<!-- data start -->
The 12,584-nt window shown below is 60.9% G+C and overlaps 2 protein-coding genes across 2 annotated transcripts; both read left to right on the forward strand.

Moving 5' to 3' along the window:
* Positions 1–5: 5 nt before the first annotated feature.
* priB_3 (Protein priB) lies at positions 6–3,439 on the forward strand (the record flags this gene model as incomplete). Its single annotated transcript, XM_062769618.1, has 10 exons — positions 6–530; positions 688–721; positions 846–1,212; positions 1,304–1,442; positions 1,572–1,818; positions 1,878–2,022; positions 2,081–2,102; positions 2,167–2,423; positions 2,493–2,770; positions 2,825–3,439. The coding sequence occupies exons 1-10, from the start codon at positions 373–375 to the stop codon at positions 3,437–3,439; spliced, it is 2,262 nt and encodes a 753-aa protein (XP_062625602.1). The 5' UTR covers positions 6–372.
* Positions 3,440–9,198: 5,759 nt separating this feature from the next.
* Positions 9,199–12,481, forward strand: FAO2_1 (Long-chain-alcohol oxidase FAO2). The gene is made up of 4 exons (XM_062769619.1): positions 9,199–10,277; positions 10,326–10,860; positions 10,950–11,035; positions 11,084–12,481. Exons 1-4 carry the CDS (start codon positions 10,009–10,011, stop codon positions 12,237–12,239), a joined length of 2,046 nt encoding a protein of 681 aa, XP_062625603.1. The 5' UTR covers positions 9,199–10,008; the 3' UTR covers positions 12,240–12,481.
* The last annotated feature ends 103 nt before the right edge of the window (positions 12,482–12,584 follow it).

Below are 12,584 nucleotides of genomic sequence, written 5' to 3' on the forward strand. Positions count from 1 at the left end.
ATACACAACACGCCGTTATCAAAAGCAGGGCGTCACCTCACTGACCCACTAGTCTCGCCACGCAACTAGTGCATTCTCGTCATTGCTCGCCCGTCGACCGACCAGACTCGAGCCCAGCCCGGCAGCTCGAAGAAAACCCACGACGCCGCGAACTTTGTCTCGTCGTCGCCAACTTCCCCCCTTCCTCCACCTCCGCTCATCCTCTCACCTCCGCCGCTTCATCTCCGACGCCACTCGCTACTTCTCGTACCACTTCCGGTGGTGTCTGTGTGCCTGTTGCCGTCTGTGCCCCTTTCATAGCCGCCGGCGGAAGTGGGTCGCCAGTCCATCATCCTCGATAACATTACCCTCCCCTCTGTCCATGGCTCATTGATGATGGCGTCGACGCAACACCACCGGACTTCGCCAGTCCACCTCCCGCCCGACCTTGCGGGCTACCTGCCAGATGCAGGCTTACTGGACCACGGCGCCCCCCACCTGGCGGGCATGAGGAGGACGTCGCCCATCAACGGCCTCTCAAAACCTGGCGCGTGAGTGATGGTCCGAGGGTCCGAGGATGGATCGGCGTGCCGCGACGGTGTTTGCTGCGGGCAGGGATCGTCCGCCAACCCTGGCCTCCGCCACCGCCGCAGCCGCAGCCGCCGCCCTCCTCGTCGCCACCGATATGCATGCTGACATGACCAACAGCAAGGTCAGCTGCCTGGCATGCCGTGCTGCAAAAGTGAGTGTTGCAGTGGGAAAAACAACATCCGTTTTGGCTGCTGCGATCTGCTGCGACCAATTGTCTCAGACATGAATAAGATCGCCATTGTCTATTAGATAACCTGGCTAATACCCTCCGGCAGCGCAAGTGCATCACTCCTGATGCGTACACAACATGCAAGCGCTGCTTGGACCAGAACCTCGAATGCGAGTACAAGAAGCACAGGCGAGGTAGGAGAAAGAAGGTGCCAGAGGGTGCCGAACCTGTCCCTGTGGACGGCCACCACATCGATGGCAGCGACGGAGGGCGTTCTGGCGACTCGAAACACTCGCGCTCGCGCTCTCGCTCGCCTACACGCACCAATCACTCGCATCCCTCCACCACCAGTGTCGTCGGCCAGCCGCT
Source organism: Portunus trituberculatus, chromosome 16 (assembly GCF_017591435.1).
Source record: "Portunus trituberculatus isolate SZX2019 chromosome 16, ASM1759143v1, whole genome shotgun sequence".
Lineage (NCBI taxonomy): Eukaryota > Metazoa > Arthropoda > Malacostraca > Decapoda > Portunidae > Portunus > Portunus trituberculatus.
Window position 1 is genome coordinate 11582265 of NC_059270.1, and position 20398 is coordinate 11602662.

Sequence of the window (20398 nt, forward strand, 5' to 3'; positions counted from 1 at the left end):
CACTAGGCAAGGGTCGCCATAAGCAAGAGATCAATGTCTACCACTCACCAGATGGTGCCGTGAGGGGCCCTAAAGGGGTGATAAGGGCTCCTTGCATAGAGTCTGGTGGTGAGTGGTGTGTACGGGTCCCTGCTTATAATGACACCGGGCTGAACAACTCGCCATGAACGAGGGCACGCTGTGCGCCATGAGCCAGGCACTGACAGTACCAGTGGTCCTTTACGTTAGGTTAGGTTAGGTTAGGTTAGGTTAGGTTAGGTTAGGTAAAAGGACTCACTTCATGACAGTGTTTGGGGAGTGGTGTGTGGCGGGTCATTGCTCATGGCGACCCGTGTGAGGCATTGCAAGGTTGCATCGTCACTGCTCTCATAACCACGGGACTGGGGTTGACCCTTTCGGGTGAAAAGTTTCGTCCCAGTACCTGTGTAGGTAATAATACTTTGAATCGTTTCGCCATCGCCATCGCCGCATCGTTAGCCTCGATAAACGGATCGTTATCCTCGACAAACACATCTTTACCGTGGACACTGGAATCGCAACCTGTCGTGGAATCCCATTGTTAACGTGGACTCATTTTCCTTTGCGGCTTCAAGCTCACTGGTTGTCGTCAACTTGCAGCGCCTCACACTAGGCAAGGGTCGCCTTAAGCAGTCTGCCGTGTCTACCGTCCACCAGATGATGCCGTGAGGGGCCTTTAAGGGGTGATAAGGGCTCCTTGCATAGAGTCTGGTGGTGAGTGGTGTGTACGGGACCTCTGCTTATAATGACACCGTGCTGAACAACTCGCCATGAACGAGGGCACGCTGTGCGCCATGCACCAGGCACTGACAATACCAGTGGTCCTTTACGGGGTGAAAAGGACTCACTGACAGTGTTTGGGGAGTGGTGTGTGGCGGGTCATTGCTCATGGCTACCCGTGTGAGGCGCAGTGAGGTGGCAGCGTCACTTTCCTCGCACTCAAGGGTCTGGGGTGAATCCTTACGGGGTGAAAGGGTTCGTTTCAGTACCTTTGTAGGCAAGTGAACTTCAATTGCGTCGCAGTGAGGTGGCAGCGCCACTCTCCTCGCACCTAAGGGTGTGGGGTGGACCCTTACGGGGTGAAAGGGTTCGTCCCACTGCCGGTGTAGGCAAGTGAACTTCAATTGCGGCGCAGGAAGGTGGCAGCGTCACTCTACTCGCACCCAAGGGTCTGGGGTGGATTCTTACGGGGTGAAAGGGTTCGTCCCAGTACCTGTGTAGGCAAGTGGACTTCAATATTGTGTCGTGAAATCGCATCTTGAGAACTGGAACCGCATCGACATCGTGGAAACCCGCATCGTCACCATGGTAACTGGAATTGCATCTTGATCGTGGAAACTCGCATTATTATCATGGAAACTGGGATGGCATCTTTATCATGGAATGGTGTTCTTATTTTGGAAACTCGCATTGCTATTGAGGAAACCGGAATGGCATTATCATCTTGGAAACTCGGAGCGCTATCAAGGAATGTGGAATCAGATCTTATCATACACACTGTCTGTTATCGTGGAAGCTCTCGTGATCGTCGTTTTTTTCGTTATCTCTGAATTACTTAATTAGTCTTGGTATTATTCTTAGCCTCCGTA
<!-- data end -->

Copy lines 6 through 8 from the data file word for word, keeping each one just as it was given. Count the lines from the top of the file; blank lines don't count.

* Positions 9,199–12,481, forward strand: FAO2_1 (Long-chain-alcohol oxidase FAO2). The gene is made up of 4 exons (XM_062769619.1): positions 9,199–10,277; positions 10,326–10,860; positions 10,950–11,035; positions 11,084–12,481. Exons 1-4 carry the CDS (start codon positions 10,009–10,011, stop codon positions 12,237–12,239), a joined length of 2,046 nt encoding a protein of 681 aa, XP_062625603.1. The 5' UTR covers positions 9,199–10,008; the 3' UTR covers positions 12,240–12,481.
* The last annotated feature ends 103 nt before the right edge of the window (positions 12,482–12,584 follow it).

Below are 12,584 nucleotides of genomic sequence, written 5' to 3' on the forward strand. Positions count from 1 at the left end.